Supplemental Materials

[Rating:3.5/5]

Blu-ray 2D:

  • Behind the Scenes: The 300 Effect:
    • 3 Days in Hell (1.78:1; 1080p/24; 00:07:08)
    • Brutal Artistry (1.78:1; 1080p/24; 00:09:08)
    • A New Breed of Hero (1.78:1; 1080p/24; 00:04:40)
    • Taking the Battle to Sea (1.78:1; 1080p/24; 00:08:52)
  • Featurette: Real Leaders & Legends (1.78:1; 1080p/24; 00:22:52)
  • Featurette: Women Warriors (1.78:1; 1080p/24; 00:12:22)
  • Featurette: Savage Warships (1.78:1; 1080p/24; 00:10:36)
  • Behind the Scenes: Becoming a Warrior (1.78:1; 1080p/24; 00:04:39)

The Definitive Word

Overall:

[Rating:4/5]

It may not be as original as the first 300 movie, but it’s just as silly and fantastical in its own right, bigger visually in many ways, and has a powerful acting duo in Lena Headey (who returns in the role as Queen Gorgo) and Eva Green, who steal the show. 300: Rise of an Empire is a cool popcorn flick.

[amazon_link asins=’B00I6JODV4′ template=’ProductCarousel’ store=’theaterbyte-20′ marketplace=’US’ link_id=’3319bf4b-498f-4a2a-8178-48e23f070e5d’]

Advertisement

Related Articles

Train to Busan Presents: Peninsula (Blu-ray Review)

This is an uneven but still fun to watch sequel to the 2016 smash hit zombie/action movie lands on Blu-ray with a rollicking Atmos mix.

Chernobyl (4K Ultra HD Blu-ray Review)

The account of the 1986 Chernobyl Nuclear Power Plant disaster in Ukraine, Soviet Union, and the subsequent health and political fallout is told in five gripping episodes.

2067 (Blu-ray Review)

With the world deforested and people dying from a deadly disease caused by synthetic oxygen, a quiet tunnel worker receives a message from the future and must save humanity in this uneven but watchable dystopian Aussie indie sci-fi thriller.

This site uses Akismet to reduce spam. Learn how your comment data is processed.

Stay Connected

300FansLike
0FollowersFollow
0FollowersFollow
- Advertisement -

Notice of Compliance with FEDERAL TRADE COMMISSION 16 CFR Part 255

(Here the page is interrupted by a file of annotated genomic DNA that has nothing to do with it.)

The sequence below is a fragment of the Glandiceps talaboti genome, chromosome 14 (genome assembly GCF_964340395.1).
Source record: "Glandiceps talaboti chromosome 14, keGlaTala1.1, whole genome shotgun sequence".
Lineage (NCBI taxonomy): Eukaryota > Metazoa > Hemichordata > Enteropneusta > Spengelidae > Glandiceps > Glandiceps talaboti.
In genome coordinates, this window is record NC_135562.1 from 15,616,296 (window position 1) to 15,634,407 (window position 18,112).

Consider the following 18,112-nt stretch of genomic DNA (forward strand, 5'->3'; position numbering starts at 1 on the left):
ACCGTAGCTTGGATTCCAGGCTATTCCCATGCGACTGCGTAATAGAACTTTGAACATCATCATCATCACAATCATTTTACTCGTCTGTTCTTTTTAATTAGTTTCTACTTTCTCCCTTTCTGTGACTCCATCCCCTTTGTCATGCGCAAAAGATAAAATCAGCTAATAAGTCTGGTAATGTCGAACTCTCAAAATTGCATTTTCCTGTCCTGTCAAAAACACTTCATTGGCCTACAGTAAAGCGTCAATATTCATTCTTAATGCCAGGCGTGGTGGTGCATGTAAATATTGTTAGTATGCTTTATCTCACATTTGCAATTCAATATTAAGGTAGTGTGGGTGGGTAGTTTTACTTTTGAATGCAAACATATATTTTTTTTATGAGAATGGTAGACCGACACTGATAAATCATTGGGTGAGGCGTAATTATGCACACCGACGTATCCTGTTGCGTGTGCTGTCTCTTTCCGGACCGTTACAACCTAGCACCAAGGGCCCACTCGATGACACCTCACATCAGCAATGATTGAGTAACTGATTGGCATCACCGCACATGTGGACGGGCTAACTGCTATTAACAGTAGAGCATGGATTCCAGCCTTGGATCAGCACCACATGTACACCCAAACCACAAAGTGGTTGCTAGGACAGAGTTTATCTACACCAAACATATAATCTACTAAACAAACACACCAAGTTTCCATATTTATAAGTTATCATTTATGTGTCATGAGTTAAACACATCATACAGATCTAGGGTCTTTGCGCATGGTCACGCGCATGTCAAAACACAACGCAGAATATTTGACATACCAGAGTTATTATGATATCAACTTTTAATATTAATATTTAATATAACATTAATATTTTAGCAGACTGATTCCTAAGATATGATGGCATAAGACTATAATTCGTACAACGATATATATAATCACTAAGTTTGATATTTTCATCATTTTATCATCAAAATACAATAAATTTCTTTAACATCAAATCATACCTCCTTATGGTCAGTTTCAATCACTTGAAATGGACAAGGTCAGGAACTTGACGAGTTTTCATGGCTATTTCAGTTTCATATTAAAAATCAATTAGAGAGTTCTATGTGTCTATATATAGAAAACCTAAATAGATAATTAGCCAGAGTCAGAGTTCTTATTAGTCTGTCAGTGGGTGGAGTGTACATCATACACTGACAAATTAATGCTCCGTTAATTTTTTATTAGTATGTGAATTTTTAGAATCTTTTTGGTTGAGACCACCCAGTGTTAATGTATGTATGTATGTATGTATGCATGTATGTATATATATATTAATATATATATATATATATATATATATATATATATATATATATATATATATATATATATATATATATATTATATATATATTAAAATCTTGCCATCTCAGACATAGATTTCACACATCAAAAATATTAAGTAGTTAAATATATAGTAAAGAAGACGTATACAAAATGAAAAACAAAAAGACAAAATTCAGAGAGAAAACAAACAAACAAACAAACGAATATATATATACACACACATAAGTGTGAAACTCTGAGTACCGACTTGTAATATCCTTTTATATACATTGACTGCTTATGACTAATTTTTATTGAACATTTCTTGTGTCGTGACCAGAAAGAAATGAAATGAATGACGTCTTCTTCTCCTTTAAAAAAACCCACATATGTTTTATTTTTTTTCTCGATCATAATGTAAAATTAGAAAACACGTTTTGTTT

In accordance with the Federal Trade Commission 16 CFR part 255 guidelines, this website hereby states that it receives free discs and other theatrical or home entertainment “screeners” and access to screening links from studios and/or PR firms, and is provided with consumer electronics devices on loan from hardware manufacturers and/or PR firms respectively for the purposes of evaluating the products and its content for editorial reviews. We receive no compensation from these companies for our opinions or for the writing of reviews or editorials.
Permission is sometimes granted to companies to quote our work and editorial reviews free of charge. Our website may contain affiliate marketing links, which means we may get paid commission on sales of those products or the services we write about. Our editorial content is not influenced by advertisers or affiliate partnerships. This disclosure is provided in accordance with the Federal Trade Commission’s 16 CFR § 255.5: Guides Concerning the Use of Endorsements and Testimonials in Advertising.

Latest Articles

Train to Busan Presents: Peninsula (Blu-ray Review)

This is an uneven but still fun to watch sequel to the 2016 smash hit zombie/action movie lands on Blu-ray with a rollicking Atmos mix.

Chernobyl (4K Ultra HD Blu-ray Review)

The account of the 1986 Chernobyl Nuclear Power Plant disaster in Ukraine, Soviet Union, and the subsequent health and political fallout is told in five gripping episodes.

2067 (Blu-ray Review)

With the world deforested and people dying from a deadly disease caused by synthetic oxygen, a quiet tunnel worker receives a message from the future and must save humanity in this uneven but watchable dystopian Aussie indie sci-fi thriller.

The Irishman (Criterion Collection) (Blu-ray Review)

Martin Scorsese's Academy Award-nominated (Best Director) late career crime world epic gets the Criterion Collection treatment it deserves.

Ghost Dog: The Way of the Samurai (Criterion Collection) (Blu-ray Review)

Criterion gives us a brilliant new 4K restoration on Blu-ray of Jim Jarmusch's 1999's indie classic about a loner assassin who follows the way of the samurai.
%d bloggers like this: